You launch your favorite VR app on your phone , put the phone in the Dive , put the whole thing on your head, and your are ready to go. No cables, it just work as well as the app is good at tracking your head movements.
It’s made with more or less cheap plastic, but it’s OK because it was just less than 70 euros. (latest version is now available for 50 euros)
The other minor cons of the Dive are :
- the size of the lenses
- the lens holder itself
- the phone mount system
Despite this i was happy with the Dive and started to work on my own VR experiments and a brand new project (but it’s another story).
To make the Dive a little more immersive, i purchased new lenses from magnifiers found on amazon : http://www.amazon.com/Ultra-SV-2LP-LED-Pocket-Lighted-Magnifier/dp/B000BQSWK8/
and downloaded a new lens holder to print it via shapeways : http://www.thingiverse.com/thing:277225
It was better but some weeks later i found the crowdfunding campaign for the Homido headset. The final product seemed to be more qualitative for the same price, and it’s a detail, was built in my country. So i participated to the campaign and received mine some weeks later.
The Homido headset is way more better than the Dive, good plastics, big lenses, comfortable and the lens holder is robust and fully adjustable.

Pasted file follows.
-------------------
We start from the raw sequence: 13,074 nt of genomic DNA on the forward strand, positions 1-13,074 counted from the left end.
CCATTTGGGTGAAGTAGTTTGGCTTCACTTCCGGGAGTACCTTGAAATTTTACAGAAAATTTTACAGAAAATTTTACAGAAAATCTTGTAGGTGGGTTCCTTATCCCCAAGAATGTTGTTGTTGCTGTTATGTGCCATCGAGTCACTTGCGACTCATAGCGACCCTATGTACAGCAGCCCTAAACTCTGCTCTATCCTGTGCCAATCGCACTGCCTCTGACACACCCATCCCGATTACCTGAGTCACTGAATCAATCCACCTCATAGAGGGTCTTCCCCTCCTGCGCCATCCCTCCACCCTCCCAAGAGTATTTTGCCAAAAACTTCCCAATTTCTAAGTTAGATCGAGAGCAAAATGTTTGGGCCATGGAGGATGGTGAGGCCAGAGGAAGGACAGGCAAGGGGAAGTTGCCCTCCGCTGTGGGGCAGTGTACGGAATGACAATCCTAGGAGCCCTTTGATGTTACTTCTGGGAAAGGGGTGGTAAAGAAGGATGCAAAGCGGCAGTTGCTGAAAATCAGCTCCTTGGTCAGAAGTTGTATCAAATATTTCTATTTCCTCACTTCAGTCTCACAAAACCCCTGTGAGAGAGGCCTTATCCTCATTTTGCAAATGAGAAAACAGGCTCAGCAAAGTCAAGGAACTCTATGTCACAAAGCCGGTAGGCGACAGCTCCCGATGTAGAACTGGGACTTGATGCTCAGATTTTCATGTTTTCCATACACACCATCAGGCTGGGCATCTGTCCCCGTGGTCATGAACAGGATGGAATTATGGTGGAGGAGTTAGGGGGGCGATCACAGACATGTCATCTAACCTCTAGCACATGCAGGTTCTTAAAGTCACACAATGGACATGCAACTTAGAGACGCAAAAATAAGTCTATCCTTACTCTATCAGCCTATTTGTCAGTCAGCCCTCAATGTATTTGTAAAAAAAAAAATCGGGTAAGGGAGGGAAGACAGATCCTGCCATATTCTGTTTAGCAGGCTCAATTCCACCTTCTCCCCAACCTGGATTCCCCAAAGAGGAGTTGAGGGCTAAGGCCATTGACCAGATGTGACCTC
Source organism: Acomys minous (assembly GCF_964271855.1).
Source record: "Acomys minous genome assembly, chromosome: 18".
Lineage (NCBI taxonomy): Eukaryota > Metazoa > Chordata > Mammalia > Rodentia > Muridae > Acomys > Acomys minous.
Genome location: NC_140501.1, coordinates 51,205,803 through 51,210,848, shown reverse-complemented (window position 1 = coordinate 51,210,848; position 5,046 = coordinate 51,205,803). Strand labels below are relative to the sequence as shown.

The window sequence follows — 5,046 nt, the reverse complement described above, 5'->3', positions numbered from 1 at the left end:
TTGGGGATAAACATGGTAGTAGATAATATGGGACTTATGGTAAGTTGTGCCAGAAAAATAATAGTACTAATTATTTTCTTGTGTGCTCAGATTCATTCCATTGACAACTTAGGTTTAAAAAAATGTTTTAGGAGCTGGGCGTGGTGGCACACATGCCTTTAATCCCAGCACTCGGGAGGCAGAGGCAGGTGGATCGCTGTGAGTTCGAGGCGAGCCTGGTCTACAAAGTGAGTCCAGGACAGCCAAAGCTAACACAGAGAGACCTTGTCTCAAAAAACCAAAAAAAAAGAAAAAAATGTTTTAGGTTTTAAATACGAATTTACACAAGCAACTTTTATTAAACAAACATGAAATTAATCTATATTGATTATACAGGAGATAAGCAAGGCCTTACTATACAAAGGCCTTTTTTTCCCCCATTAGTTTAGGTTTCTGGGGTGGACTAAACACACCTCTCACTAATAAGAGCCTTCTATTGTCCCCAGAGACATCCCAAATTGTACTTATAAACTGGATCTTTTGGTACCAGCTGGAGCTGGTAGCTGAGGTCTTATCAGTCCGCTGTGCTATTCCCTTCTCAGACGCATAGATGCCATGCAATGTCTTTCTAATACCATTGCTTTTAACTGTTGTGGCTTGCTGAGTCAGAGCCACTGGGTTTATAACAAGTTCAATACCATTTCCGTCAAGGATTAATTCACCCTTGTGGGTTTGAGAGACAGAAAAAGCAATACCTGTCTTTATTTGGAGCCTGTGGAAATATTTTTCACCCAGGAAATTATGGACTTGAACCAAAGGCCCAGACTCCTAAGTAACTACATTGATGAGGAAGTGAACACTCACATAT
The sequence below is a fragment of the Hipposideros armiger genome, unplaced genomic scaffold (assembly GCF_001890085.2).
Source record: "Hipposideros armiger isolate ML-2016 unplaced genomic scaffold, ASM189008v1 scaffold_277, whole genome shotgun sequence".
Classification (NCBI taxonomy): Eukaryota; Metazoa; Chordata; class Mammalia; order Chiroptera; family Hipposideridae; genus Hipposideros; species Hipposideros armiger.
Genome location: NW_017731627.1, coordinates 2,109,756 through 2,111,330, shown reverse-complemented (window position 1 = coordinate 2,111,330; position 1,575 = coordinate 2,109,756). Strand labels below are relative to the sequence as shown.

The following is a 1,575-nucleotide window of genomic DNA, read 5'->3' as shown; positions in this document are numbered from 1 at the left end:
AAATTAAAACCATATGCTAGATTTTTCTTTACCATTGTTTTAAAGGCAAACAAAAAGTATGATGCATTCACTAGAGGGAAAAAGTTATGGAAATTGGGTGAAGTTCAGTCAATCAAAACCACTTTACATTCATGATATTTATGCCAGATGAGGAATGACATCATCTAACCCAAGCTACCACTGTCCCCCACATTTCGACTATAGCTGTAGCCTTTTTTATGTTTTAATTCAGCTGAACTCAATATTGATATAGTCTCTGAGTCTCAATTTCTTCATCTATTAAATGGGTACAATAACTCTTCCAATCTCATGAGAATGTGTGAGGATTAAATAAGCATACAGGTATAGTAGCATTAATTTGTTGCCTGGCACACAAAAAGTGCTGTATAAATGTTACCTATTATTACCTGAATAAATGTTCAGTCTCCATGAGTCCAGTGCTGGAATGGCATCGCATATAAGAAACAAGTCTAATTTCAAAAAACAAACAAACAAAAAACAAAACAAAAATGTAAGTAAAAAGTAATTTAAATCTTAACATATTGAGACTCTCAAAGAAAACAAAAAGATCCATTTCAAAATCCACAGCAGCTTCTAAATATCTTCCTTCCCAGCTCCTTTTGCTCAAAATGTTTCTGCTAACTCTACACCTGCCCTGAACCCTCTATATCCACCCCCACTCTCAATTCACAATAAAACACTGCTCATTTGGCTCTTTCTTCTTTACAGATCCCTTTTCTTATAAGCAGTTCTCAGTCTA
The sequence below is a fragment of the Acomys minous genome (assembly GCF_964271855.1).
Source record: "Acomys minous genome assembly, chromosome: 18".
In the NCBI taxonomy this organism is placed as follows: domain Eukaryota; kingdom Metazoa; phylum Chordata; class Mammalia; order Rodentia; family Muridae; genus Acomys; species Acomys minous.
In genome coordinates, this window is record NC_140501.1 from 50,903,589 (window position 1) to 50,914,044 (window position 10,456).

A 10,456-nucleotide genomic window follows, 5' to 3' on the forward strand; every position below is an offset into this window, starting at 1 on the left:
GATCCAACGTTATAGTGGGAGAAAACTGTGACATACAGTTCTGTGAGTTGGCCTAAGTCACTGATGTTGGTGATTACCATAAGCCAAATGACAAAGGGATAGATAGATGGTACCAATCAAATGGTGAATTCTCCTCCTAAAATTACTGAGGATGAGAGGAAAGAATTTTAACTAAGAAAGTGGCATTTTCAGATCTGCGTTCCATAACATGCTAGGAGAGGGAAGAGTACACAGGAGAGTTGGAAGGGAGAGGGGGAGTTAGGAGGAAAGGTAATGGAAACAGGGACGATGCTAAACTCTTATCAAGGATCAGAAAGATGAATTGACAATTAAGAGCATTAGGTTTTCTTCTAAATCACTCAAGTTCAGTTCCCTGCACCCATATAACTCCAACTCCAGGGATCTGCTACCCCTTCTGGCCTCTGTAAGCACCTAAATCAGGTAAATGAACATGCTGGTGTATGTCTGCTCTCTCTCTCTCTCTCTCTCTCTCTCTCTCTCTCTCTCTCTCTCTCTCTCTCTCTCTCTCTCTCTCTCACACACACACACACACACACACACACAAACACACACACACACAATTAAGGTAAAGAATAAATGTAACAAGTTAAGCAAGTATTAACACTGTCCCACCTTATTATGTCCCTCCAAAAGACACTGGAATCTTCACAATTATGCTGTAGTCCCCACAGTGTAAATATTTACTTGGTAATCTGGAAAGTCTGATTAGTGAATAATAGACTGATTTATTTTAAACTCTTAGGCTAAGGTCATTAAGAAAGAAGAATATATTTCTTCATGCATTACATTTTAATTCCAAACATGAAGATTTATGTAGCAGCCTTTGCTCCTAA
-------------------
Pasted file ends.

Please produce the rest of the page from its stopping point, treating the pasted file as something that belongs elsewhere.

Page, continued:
Now that the Samsung Gear VR is available for some little more euros, i ‘m still using the Homido, because it’s a really good headset for my needs.
To fully complete my VR equipment i use a wireless PS3 compatible gamepad via the Sixaxis controller app
When i started my game Bubble Alkemist in 2013, when i was designing the bubbles , i used the same colors that i had used for the blocks in swipeblock. This can be seen in this video of one of the Bubble Alkemist early prototypes :
But in the feedbacks i had from Swipeblocks, some were relating the fact that some colors were not enough differentiated and some others not enough eye candy , so i decided to set some more traditional colors for this kind of game:
i was quite happy with this setting, but sometime after the release of the game i get some feedbacks again about these colors.
During the development i used a Galaxy Nexus, an LG L1 2 and a Nexus 7, on all this devices, the colors were OK, but it appears that it is not the case on some other screens.
Here is a simulation of the current colors as they are rendered on such screens:
As you can see, violet and blue are near.
Red and orange, green and yellow are not so far from each other, but violet and blue are the worst case.
So here comes a new photoshop round, and i finally get this :
and its tinted counterpart :
Let’s compare the old and new colors, first without the screen tint:
And with the tint
Most of the work was done on the blue and the violet, to remove the red component in blue and the blue in violet. I also gave more power to the red, more luminosity and less blue in the yellow. Orange get a very subtle saturation boost and green was unchanged.
Now i have to test on real devices, i think the red and violet are too near on “normal” screens now, maybe i’ll have to bring back some blue in it.